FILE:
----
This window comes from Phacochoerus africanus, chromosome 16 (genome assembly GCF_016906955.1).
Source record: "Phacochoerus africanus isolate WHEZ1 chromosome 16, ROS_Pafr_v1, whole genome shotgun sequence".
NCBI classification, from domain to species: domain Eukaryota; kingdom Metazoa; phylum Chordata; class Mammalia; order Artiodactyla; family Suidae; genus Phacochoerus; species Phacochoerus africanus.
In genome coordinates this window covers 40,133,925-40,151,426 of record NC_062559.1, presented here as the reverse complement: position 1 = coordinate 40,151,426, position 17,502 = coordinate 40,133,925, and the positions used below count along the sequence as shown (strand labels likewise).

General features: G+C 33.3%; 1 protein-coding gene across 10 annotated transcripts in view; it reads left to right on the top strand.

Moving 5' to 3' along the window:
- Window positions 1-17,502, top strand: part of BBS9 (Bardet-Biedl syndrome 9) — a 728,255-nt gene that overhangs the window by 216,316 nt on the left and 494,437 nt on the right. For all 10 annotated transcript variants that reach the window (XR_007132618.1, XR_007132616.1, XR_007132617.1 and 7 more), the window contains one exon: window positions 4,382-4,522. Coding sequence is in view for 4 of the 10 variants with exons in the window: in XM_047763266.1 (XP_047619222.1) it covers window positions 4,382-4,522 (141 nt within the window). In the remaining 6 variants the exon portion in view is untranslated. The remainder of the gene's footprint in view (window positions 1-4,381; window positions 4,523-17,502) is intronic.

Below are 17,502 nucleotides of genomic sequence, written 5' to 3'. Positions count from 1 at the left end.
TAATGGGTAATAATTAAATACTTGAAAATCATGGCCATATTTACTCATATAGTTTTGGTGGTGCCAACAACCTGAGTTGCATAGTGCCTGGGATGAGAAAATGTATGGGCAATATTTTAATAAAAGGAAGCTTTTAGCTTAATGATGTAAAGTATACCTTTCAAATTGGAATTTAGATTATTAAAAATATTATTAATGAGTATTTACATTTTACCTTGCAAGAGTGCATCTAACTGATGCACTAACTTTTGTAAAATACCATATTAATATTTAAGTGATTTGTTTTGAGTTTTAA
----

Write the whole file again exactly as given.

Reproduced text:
This window comes from Phacochoerus africanus, chromosome 16 (genome assembly GCF_016906955.1).
Source record: "Phacochoerus africanus isolate WHEZ1 chromosome 16, ROS_Pafr_v1, whole genome shotgun sequence".
NCBI classification, from domain to species: domain Eukaryota; kingdom Metazoa; phylum Chordata; class Mammalia; order Artiodactyla; family Suidae; genus Phacochoerus; species Phacochoerus africanus.
In genome coordinates this window covers 40,133,925-40,151,426 of record NC_062559.1, presented here as the reverse complement: position 1 = coordinate 40,151,426, position 17,502 = coordinate 40,133,925, and the positions used below count along the sequence as shown (strand labels likewise).

General features: G+C 33.3%; 1 protein-coding gene across 10 annotated transcripts in view; it reads left to right on the top strand.

Moving 5' to 3' along the window:
- Window positions 1-17,502, top strand: part of BBS9 (Bardet-Biedl syndrome 9) — a 728,255-nt gene that overhangs the window by 216,316 nt on the left and 494,437 nt on the right. For all 10 annotated transcript variants that reach the window (XR_007132618.1, XR_007132616.1, XR_007132617.1 and 7 more), the window contains one exon: window positions 4,382-4,522. Coding sequence is in view for 4 of the 10 variants with exons in the window: in XM_047763266.1 (XP_047619222.1) it covers window positions 4,382-4,522 (141 nt within the window). In the remaining 6 variants the exon portion in view is untranslated. The remainder of the gene's footprint in view (window positions 1-4,381; window positions 4,523-17,502) is intronic.

Below are 17,502 nucleotides of genomic sequence, written 5' to 3'. Positions count from 1 at the left end.
TAATGGGTAATAATTAAATACTTGAAAATCATGGCCATATTTACTCATATAGTTTTGGTGGTGCCAACAACCTGAGTTGCATAGTGCCTGGGATGAGAAAATGTATGGGCAATATTTTAATAAAAGGAAGCTTTTAGCTTAATGATGTAAAGTATACCTTTCAAATTGGAATTTAGATTATTAAAAATATTATTAATGAGTATTTACATTTTACCTTGCAAGAGTGCATCTAACTGATGCACTAACTTTTGTAAAATACCATATTAATATTTAAGTGATTTGTTTTGAGTTTTAA